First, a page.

DevOps and Containers, On-Prem or in the Cloud

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The cloud vs.
on-premises debate is an old one. It goes back to the days when the
cloud was new and people were trying to decide whether to keep workloads
in on-premises datacenters or migrate to cloud hosts. But the Docker
revolution has introduced a new dimension to the debate. As more and
more organizations adopt containers, they are now asking themselves
whether the best place to host containers is on-premises or in the
cloud. As you might imagine, there’s no single answer that fits
everyone. In this post, we’ll consider the pros and cons of both cloud
and on-premises container deployment and consider which factors can make
one option or the other the right choice for your organization.

DevOps, Containers, and the Cloud

First, though, let’s take a quick look at the basic relationship
between DevOps, containers, and the cloud. In many ways, the combination
of DevOps and containers can be seen as one way—if not the native
way—of doing IT in the cloud. After all, containers maximize
scalability and flexibility, which are key goals of the DevOps
movement—not to mention the primary reasons for many people in
migrating to the cloud. Things like virtualization and continuous
delivery seem to be perfectly suited to the cloud (or to a cloud-like
environment), and it is very possible that if DevOps had originated in
the Agile world, it would have developed quite naturally out of the
process of adapting IT practices to the cloud.

DevOps and On-Premises

Does that mean, however, that containerization, DevOps, and continuous
delivery are somehow unsuited or even alien to on-premises deployment?
Not really. On-premises deployment itself has changed; it now has many
of the characteristics of the cloud, including a high degree of
virtualization, and relative independence from hardware constraints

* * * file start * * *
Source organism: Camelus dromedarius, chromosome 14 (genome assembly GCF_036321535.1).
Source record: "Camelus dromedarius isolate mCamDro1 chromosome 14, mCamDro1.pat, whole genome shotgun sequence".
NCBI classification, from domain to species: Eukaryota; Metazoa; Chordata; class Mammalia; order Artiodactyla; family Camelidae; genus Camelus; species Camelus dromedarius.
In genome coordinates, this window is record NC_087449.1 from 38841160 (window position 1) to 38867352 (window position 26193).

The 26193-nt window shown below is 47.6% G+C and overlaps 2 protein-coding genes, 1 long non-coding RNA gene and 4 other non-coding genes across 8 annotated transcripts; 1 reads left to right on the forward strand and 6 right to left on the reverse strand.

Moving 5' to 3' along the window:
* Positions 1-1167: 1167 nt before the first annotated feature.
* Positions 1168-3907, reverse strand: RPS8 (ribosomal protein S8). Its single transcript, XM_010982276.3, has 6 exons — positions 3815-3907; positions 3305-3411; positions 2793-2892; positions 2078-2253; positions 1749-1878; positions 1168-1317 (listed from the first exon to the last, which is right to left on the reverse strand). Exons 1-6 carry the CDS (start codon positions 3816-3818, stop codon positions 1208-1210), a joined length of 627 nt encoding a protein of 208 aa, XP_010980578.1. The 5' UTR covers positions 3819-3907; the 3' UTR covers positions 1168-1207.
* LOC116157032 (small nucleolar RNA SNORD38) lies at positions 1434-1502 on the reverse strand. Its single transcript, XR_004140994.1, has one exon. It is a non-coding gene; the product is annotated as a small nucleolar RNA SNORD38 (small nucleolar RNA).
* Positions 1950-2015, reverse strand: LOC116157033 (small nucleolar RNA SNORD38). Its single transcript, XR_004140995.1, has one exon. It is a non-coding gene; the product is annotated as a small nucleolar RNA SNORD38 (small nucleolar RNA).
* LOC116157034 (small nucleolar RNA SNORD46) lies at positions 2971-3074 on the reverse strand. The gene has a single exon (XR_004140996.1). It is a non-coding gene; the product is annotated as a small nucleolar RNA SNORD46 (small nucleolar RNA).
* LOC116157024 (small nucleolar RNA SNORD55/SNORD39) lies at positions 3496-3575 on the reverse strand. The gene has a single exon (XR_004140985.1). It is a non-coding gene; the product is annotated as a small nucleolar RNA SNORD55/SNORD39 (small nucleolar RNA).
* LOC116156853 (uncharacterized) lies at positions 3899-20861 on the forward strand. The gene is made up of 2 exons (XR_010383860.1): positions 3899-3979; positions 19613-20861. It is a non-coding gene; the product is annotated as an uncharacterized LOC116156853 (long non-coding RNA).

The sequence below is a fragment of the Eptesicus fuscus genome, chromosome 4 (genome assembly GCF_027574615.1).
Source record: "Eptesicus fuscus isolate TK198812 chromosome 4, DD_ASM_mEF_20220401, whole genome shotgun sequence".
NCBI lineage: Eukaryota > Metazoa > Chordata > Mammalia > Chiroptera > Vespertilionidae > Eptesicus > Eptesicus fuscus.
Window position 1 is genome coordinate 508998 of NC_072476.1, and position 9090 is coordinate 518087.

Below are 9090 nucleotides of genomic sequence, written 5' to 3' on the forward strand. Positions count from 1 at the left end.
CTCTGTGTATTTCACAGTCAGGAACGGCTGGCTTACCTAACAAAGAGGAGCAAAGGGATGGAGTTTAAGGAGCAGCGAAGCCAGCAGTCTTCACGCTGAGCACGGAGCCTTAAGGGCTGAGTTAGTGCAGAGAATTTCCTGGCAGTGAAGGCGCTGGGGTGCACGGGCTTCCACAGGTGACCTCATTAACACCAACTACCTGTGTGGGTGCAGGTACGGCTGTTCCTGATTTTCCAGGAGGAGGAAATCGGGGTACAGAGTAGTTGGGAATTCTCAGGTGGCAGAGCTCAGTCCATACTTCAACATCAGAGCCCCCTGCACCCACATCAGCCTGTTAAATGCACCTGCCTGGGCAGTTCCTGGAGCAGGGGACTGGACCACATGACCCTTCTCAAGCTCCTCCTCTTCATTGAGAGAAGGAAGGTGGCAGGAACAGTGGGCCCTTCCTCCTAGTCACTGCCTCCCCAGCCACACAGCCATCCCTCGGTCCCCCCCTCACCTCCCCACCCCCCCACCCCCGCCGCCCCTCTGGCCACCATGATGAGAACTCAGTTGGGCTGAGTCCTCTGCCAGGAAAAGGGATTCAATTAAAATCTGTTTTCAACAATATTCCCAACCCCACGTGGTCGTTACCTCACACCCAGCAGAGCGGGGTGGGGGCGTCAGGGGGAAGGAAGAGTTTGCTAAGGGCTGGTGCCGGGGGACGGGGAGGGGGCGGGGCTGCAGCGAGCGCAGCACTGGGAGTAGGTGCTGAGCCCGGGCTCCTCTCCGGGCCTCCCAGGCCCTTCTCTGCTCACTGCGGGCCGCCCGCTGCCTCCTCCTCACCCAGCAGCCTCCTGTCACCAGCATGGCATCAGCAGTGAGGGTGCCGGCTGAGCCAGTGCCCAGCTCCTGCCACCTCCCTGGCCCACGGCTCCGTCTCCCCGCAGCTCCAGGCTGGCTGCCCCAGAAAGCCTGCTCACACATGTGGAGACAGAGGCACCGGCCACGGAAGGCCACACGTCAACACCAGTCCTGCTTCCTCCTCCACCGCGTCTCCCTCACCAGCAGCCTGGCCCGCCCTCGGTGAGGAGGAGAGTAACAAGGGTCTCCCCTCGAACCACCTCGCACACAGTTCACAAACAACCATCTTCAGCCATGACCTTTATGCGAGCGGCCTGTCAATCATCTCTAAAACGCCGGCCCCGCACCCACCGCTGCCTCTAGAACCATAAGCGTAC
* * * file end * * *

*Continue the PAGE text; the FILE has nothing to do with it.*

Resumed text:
through abstraction. Today’s on-premises systems generally fit the
definition of “private cloud,” and they lend themselves well to the
kind of automated development and operations cycle that lies at the
heart of DevOps. In fact, many of the major players in the
DevOps/container world, including AWS and Docker, provide strong support
for on-premises deployment, and sophisticated container management tools
such as Rancher are designed to work seamlessly across the
public/private cloud boundary. It is no exaggeration to say that
containers are now as native to the on-premises world as they are to the
cloud.

Why On-premises?

Why would you want to deploy containers on-premises? Local Resources
Perhaps the most obvious reason is the need to directly access and use
hardware features, such as storage, or processor-specific operations.
If, for example, you are using an array of graphics chips for
matrix-intensive computation, you are likely to be tied to local
hardware. Containers, like virtual machines, always require some degree
of abstraction, but running containers on-premises reduces the number of
layers of abstraction between the application and underlying metal to a
minimum. You can go from the container to the underlying OS’s hardware
access more or less directly—something which is not practical with VMs
on bare metal, or with containers in the public cloud. Local
Monitoring
In a similar vein, you may also need containers to monitor,
control, and manage local devices. This may be an important
consideration in an industrial setting, or a research facility, for
example. It is, of course, possible to perform monitoring and control
functions with more traditional types of software—The combination of
containerization and continuous delivery, however, allows you to quickly
update and adapt software in response to changes in manufacturing
processes or research procedures. Local Control Over Security
Security may also be a major consideration when it comes to deploying